The rapid development of the Internet as a cornerstone of private and social life has provoked a growing effort by law enforcement and security...Read More »

Can Programming Frameworks Bring Smartphones into the Mainstream of Psychological Science?

Smartphones continue to provide huge potential for psychological science and the advent of novel research frameworks brings new opportunities for researchers who have previously...Read More »

Lessons from the Extreme: What Business Negotiators Can Learn from Hostage Negotiations

Editors’ Note: The high-stakes world of the hostage negotiator draws instinctive respect from other negotiators. But if you operate in another domain, you could...Read More »

Predicting Collective Action from Micro-Blog Data

Global and national events in recent years have shown that social media, and particularly micro-blogging services such as Twitter, can be a force for...Read More »

Mimicry in Online Conversations: An Exploratory Study of Linguistic Analysis Techniques

A number of computational techniques have been proposed that aim to detect mimicry in online conversations. In this paper, we investigate how well these...Read More »

The Benefits of a Self-Generated Cue Mnemonic for Timeline Interviewing

Reliable information is critical for investigations in forensic and security settings; however, obtaining reliable information for complex events can be challenging. In this study,...Read More »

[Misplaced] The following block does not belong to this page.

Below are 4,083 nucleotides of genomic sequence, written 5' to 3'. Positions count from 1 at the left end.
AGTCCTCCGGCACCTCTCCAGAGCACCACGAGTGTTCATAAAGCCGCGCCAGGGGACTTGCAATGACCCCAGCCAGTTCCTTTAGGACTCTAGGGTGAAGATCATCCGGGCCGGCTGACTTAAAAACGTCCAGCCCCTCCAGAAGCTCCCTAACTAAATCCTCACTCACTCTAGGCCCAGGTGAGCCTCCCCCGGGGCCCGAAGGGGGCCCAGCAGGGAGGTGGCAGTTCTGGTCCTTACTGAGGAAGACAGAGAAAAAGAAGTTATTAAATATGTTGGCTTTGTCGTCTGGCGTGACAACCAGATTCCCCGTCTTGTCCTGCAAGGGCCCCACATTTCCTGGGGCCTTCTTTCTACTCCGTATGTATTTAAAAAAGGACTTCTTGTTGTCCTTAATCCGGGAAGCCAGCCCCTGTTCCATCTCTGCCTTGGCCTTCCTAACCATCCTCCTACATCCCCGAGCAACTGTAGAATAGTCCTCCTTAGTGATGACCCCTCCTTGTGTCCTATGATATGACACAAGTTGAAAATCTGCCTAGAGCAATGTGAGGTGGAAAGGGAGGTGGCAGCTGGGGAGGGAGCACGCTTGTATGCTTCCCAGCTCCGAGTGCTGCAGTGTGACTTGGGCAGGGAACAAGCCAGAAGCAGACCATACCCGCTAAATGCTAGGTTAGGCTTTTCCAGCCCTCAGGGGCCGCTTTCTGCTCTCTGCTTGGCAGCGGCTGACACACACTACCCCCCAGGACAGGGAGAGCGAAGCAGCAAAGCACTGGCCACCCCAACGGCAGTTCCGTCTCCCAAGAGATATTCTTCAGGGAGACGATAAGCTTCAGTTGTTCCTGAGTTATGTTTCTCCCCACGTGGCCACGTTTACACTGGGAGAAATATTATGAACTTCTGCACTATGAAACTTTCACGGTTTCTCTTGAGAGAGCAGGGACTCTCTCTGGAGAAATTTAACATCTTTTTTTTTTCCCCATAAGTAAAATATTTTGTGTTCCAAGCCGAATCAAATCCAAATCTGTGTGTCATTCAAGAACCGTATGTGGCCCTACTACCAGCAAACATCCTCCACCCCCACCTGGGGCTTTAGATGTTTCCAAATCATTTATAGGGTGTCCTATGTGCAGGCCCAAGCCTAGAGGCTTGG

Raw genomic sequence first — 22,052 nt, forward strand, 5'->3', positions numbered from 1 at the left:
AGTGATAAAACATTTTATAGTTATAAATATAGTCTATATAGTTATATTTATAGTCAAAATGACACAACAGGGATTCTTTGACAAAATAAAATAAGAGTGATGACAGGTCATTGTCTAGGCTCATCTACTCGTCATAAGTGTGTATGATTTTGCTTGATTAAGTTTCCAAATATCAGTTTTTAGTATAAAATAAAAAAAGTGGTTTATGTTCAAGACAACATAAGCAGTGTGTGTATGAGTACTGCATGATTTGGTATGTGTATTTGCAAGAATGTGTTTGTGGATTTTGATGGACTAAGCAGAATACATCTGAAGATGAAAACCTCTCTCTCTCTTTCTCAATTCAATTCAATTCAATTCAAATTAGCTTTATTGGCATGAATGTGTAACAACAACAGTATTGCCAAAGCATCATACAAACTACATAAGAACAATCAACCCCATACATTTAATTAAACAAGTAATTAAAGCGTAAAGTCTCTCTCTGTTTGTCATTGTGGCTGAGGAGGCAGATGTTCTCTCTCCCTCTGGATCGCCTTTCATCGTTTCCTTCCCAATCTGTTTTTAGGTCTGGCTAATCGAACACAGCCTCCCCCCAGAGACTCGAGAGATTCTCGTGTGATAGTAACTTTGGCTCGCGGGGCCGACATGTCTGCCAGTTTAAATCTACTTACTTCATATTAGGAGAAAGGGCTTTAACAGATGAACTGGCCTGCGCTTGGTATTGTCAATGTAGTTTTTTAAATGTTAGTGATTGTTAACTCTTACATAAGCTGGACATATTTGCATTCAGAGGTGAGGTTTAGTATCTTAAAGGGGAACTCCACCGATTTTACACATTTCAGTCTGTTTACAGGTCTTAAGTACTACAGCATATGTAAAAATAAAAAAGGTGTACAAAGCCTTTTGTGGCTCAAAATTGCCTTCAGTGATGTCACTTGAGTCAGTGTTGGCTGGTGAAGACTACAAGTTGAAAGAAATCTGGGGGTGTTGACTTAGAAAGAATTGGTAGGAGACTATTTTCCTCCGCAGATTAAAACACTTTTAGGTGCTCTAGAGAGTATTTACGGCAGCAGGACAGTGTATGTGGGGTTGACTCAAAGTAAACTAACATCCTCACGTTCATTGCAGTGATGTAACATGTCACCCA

Culture Moderates Changes in Linguistic Self-Presentation and Detail Provision When Deceiving Others

Change in our language when deceiving is attributable to differences in the affective and cognitive experience of lying compared to truth telling, yet these...Read More »

A Week Without Lying: The Honesty Experiment

Is it possible to go a week without lying? Producers for the BBC’s Horizon programme wanted to find out and CREST Researchers Paul Taylor,...Read More »

Communicating across cultures

Paul Taylor writes about the difficulties of communicating across cultures, and why these matter. From small talk to empathising, he outlines some of the...Read More »

The Director’s Report

Professor Paul Taylor, director of CREST, has published a report on CREST’s key achievements. This past academic year has seen the idea of an...Read More »

7 things worth knowing about groups

We’re all members of groups that we want to succeed. But what if we want some groups, like terrorist cells, to fail? We talked...Read More »

Apple or Android? What your choice of operating system says about you

Your mobile phone provides all kinds of useful data about what you do, and where. But does even the choice of handset say something...Read More »

Masterclass in eliciting intelligence information

CREST Researchers delivered a masterclass on intelligence interviewing to over fifty practitioners from European government, police and military organisations. The day covered new techniques...Read More »

The A to Z of Information elicitation

Do you know your phishing from your baselining? This handy A-Z guide gives an overview of the key words in information elicitation. Active listening,...Read More »

The future of wearable technology

Your watch will soon know you better than you know yourself… From mobile phones to smart watches and glasses, wearable technology isn’t just the...Read More »

The promise of social science

What can social science offer our understanding of security problems? CREST Director Paul Taylor outlines some of the successes and challenges. From understanding what...Read More »